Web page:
And just because… summertime! The power of positive thinking is all over this community. Have some musics to put a spring in your step!

It was fantastic event and we facilitated a group photo together of most everyone by lending my new fancy camera Рa snippet from my Instagram account, below.

The tiny house community is such a blessing to be part of. I feel so much warmth from the people I encounter every day. How could people not be happy to see these little abodes? I know I feel great every time I walk out my door and see them sitting there around the seating courtyard.


I have a renewed motivation with the weather change (and much less rain than last winter) to make¬†significant progress on my house this summer. I’m officially dried in, and need to install windows and complete some insulation. Hoping to get to the interior in August. So exciting. #TinyOn!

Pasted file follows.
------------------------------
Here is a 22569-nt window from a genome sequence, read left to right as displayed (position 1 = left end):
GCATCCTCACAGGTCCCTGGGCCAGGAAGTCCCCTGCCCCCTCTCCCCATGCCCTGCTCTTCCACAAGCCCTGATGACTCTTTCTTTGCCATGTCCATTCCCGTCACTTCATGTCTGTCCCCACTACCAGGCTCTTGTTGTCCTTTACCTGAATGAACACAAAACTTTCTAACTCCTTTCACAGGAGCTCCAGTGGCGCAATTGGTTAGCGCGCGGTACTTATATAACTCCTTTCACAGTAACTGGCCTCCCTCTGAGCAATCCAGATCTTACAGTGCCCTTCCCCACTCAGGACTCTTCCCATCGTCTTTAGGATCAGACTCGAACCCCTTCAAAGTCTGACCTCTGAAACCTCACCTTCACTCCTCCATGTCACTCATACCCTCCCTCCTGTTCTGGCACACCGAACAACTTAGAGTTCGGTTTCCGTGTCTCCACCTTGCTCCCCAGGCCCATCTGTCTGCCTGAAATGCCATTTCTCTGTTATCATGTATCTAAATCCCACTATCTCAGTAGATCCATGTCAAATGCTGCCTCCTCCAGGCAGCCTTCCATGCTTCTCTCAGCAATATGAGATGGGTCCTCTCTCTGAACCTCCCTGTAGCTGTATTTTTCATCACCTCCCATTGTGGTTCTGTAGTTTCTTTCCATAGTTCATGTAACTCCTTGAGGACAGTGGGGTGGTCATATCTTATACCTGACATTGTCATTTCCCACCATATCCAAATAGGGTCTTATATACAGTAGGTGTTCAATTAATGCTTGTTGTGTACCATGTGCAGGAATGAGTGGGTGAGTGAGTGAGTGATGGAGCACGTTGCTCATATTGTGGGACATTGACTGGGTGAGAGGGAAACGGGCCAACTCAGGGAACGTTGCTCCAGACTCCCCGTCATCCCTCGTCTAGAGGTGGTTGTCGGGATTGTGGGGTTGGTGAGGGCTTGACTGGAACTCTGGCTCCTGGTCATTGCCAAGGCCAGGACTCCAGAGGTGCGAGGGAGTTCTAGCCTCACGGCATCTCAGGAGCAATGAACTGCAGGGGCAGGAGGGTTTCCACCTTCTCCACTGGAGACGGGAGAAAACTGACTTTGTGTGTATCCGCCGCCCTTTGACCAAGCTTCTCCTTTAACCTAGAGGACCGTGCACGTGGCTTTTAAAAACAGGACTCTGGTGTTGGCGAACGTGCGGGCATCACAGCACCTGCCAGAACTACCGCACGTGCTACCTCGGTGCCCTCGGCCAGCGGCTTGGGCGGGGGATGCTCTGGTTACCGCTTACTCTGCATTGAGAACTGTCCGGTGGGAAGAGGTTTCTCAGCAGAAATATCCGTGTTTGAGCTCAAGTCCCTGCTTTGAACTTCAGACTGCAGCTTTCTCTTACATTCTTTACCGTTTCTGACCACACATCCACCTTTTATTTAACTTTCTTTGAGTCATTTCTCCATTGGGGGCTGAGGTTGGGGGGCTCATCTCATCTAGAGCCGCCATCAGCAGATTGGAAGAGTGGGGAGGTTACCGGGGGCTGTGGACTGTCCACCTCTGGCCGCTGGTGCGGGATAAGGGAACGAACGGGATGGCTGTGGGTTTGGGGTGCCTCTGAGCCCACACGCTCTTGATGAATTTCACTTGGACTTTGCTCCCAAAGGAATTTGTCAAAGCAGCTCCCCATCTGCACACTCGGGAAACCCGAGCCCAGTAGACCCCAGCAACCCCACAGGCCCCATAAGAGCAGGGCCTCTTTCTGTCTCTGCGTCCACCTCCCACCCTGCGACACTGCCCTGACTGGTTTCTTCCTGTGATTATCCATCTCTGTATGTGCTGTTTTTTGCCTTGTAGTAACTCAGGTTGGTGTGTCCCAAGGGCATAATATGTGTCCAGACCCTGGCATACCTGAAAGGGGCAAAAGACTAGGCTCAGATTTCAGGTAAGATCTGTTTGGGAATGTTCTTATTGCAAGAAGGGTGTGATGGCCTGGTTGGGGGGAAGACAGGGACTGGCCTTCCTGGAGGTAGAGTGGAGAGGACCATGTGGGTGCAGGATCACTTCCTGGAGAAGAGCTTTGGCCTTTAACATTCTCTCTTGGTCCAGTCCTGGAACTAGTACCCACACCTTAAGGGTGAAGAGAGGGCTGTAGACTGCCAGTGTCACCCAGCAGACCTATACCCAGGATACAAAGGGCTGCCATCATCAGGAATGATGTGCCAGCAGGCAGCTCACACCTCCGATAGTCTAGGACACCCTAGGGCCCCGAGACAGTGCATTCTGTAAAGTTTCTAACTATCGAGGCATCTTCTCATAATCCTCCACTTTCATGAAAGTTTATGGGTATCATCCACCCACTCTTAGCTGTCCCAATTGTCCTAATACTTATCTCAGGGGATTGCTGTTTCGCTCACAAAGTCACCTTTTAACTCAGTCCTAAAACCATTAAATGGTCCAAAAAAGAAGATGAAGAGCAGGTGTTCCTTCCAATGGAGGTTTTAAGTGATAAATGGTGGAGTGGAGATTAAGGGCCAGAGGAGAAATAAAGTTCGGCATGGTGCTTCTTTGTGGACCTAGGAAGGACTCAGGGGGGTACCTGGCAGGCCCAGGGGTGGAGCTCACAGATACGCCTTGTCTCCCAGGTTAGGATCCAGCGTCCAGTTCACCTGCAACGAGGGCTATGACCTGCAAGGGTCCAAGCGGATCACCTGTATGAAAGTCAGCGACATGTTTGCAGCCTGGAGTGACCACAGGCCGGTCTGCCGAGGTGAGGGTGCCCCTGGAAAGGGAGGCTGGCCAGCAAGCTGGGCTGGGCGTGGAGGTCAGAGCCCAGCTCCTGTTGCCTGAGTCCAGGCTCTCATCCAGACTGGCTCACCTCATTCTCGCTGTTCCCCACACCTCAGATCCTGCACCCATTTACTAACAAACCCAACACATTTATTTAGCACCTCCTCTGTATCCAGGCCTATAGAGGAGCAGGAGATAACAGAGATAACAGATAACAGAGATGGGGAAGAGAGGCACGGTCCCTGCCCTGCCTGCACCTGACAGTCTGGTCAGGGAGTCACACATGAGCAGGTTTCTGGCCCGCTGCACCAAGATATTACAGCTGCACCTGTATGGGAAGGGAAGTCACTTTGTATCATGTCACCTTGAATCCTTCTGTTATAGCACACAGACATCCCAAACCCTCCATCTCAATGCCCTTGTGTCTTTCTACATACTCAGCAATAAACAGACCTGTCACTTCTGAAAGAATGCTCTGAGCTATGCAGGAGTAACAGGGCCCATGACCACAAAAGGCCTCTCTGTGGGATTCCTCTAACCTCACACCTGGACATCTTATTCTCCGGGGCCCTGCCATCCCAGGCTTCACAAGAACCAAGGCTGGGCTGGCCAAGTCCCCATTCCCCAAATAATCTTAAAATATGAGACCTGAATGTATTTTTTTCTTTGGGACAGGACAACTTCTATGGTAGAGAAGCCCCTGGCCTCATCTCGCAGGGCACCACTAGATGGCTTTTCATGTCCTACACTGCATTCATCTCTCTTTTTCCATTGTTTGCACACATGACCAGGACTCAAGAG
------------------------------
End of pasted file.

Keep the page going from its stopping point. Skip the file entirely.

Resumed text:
Tiny is My Jam

Tiny can be your jam too. Join me at the 2nd annual National Tiny House Jamboree in Colorado Springs this August. Tickets are on sale now and they will likely go very fast.


I need you to do something for me. Please be¬†in my cheering section. I’m so¬†pleased to announce that I will be a speaker at this year’s event. It will¬†be amazing! There were approximately 40,000 attendees last year and it was a blast. Like the first event, expect lots of fantastic speakers (my mentors, heroes and the tiny house rock stars will all be there), vendors, great food and drink, and of course many tiny houses to tour.

This year’s event is billed as even BIGGER (and tiny-er). I have no doubt it will not disappoint. Get your incredibly affordable tickets now as an early-bird insider.